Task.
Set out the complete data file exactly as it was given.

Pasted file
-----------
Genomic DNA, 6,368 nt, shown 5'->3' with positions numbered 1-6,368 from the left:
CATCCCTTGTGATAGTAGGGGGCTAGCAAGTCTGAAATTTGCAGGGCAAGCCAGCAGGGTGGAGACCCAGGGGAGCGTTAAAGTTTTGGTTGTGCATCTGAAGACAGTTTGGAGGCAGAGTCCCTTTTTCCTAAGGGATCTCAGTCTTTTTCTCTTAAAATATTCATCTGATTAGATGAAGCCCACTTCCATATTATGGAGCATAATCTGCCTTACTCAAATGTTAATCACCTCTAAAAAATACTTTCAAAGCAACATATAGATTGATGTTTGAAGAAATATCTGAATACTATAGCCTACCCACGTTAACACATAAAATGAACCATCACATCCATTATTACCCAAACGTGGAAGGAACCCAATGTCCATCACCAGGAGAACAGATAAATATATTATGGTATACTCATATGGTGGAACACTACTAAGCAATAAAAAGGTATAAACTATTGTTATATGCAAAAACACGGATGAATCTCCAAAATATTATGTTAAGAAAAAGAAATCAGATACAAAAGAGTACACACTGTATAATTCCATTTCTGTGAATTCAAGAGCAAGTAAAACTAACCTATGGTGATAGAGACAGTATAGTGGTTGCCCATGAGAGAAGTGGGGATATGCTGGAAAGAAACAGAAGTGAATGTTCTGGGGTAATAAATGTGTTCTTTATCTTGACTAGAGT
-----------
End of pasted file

Genomic DNA, 6,368 nt, shown 5'->3' with positions numbered 1-6,368 from the left:
CATCCCTTGTGATAGTAGGGGGCTAGCAAGTCTGAAATTTGCAGGGCAAGCCAGCAGGGTGGAGACCCAGGGGAGCGTTAAAGTTTTGGTTGTGCATCTGAAGACAGTTTGGAGGCAGAGTCCCTTTTTCCTAAGGGATCTCAGTCTTTTTCTCTTAAAATATTCATCTGATTAGATGAAGCCCACTTCCATATTATGGAGCATAATCTGCCTTACTCAAATGTTAATCACCTCTAAAAAATACTTTCAAAGCAACATATAGATTGATGTTTGAAGAAATATCTGAATACTATAGCCTACCCACGTTAACACATAAAATGAACCATCACATCCATTATTACCCAAACGTGGAAGGAACCCAATGTCCATCACCAGGAGAACAGATAAATATATTATGGTATACTCATATGGTGGAACACTACTAAGCAATAAAAAGGTATAAACTATTGTTATATGCAAAAACACGGATGAATCTCCAAAATATTATGTTAAGAAAAAGAAATCAGATACAAAAGAGTACACACTGTATAATTCCATTTCTGTGAATTCAAGAGCAAGTAAAACTAACCTATGGTGATAGAGACAGTATAGTGGTTGCCCATGAGAGAAGTGGGGATATGCTGGAAAGAAACAGAAGTGAATGTTCTGGGGTAATAAATGTGTTCTTTATCTTGACTAGAGT